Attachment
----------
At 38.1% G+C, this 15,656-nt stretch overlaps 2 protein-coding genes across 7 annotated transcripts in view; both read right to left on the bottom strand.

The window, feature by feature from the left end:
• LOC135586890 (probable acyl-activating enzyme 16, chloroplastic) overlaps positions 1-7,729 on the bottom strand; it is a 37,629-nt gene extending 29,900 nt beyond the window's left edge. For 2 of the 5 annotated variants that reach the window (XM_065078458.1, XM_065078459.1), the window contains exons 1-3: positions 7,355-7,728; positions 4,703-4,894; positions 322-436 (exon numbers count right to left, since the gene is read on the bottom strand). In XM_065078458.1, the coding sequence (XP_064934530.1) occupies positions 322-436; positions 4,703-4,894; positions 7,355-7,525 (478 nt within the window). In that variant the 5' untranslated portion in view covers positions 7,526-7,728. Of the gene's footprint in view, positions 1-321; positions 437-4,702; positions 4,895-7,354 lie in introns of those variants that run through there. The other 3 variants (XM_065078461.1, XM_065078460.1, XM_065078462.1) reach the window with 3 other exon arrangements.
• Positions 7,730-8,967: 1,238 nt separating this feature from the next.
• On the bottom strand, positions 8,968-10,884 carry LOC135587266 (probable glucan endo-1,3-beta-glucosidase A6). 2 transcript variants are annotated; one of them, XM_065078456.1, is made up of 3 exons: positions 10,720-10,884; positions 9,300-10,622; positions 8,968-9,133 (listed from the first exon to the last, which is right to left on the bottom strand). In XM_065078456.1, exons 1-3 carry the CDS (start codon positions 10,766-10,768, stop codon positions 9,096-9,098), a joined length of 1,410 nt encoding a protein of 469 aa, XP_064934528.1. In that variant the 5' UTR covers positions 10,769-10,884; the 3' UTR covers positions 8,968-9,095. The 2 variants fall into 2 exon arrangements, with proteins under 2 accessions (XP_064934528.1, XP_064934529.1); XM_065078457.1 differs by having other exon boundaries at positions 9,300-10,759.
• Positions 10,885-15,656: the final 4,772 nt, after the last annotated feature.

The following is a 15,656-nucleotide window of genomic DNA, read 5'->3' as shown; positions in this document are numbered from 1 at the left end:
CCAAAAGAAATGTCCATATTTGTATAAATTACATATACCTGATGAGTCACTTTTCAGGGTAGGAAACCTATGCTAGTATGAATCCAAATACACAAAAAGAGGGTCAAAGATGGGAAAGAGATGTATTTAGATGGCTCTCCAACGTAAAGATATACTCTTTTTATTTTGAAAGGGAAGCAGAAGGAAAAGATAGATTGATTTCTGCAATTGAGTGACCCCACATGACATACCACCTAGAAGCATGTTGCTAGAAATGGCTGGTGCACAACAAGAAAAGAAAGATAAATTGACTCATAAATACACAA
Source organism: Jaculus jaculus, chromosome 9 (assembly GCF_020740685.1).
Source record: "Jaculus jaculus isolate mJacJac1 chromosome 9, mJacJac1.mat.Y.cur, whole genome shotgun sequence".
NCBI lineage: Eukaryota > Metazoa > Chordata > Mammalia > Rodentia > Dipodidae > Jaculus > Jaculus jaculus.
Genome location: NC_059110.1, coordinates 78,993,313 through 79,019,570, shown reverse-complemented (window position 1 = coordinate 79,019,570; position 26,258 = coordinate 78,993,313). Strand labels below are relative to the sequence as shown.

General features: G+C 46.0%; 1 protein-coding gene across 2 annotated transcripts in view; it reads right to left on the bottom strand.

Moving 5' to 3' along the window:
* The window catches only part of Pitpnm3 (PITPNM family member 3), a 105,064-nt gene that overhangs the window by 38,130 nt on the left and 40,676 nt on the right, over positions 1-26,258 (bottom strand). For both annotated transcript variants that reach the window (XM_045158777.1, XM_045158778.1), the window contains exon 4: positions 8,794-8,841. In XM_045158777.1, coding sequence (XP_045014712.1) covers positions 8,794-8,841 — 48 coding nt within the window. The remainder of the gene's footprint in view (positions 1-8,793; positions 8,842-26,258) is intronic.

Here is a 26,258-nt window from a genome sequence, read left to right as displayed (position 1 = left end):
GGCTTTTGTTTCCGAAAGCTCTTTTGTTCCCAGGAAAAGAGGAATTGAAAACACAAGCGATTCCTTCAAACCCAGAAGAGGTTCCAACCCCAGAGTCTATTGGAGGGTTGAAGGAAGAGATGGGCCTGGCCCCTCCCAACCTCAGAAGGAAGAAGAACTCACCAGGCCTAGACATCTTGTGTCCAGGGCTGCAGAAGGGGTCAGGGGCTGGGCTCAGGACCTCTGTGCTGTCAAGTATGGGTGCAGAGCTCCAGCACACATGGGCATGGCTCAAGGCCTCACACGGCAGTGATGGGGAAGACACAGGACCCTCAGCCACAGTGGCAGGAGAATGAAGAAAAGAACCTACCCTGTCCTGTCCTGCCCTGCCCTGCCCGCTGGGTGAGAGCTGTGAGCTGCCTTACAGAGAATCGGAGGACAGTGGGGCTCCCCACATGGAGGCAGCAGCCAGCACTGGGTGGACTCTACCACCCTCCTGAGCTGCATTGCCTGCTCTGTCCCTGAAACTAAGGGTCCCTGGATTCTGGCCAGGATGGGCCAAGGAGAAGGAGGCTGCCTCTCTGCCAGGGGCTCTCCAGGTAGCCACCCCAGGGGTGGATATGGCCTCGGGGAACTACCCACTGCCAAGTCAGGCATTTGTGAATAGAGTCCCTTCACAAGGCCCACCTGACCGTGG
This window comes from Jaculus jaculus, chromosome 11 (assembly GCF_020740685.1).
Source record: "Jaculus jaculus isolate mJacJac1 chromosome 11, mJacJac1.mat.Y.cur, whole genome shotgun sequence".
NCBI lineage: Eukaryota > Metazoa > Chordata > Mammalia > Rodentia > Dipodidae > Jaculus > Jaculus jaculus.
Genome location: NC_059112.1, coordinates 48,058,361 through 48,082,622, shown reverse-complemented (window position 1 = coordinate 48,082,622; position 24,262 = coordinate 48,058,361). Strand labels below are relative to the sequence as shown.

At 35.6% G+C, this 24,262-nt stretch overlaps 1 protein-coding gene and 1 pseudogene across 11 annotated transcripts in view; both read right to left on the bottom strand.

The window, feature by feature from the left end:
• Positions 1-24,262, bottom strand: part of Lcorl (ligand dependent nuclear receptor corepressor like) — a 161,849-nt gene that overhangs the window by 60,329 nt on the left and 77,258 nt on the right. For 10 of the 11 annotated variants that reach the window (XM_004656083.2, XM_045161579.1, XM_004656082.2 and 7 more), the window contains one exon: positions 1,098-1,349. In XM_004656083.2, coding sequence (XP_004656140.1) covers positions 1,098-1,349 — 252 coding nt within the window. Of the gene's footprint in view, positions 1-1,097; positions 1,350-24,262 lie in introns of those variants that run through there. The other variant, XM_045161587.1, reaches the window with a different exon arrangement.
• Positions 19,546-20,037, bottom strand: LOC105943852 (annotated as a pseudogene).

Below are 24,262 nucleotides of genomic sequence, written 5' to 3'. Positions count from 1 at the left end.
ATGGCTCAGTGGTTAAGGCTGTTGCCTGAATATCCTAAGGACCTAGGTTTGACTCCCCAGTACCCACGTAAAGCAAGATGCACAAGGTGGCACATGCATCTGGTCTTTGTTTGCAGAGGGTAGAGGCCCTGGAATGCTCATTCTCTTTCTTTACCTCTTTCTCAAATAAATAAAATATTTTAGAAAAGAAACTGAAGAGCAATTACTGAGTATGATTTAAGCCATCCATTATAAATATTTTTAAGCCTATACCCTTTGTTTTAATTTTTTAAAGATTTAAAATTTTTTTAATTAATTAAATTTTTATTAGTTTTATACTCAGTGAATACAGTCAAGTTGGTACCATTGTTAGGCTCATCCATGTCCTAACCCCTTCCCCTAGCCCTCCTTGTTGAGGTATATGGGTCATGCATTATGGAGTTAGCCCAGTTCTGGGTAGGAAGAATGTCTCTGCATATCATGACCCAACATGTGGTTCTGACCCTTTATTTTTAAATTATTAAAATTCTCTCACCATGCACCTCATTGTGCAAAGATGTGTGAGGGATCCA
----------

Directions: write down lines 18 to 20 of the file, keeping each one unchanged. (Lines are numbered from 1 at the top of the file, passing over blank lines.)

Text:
This window comes from Jaculus jaculus, chromosome 11 (assembly GCF_020740685.1).
Source record: "Jaculus jaculus isolate mJacJac1 chromosome 11, mJacJac1.mat.Y.cur, whole genome shotgun sequence".
NCBI lineage: Eukaryota > Metazoa > Chordata > Mammalia > Rodentia > Dipodidae > Jaculus > Jaculus jaculus.